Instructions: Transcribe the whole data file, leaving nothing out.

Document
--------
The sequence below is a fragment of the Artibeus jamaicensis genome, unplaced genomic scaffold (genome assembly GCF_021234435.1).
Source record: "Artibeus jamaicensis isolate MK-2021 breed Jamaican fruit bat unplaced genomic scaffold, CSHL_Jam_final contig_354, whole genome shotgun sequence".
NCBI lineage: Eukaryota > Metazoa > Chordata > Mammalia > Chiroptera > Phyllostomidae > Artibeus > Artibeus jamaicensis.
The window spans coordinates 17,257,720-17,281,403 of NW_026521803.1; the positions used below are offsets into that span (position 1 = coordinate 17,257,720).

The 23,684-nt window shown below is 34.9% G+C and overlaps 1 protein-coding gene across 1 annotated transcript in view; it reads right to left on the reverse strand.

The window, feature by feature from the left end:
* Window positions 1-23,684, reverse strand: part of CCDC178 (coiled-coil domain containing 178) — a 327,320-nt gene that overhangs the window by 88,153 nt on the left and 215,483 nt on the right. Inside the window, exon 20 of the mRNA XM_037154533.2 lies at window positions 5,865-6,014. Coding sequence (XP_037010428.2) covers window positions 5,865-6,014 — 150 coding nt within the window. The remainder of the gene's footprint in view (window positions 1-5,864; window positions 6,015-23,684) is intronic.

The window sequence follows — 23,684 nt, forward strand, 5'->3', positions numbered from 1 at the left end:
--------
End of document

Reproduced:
The sequence below is a fragment of the Artibeus jamaicensis genome, unplaced genomic scaffold (genome assembly GCF_021234435.1).
Source record: "Artibeus jamaicensis isolate MK-2021 breed Jamaican fruit bat unplaced genomic scaffold, CSHL_Jam_final contig_354, whole genome shotgun sequence".
NCBI lineage: Eukaryota > Metazoa > Chordata > Mammalia > Chiroptera > Phyllostomidae > Artibeus > Artibeus jamaicensis.
The window spans coordinates 17,257,720-17,281,403 of NW_026521803.1; the positions used below are offsets into that span (position 1 = coordinate 17,257,720).

The 23,684-nt window shown below is 34.9% G+C and overlaps 1 protein-coding gene across 1 annotated transcript in view; it reads right to left on the reverse strand.

The window, feature by feature from the left end:
* Window positions 1-23,684, reverse strand: part of CCDC178 (coiled-coil domain containing 178) — a 327,320-nt gene that overhangs the window by 88,153 nt on the left and 215,483 nt on the right. Inside the window, exon 20 of the mRNA XM_037154533.2 lies at window positions 5,865-6,014. Coding sequence (XP_037010428.2) covers window positions 5,865-6,014 — 150 coding nt within the window. The remainder of the gene's footprint in view (window positions 1-5,864; window positions 6,015-23,684) is intronic.

The window sequence follows — 23,684 nt, forward strand, 5'->3', positions numbered from 1 at the left end: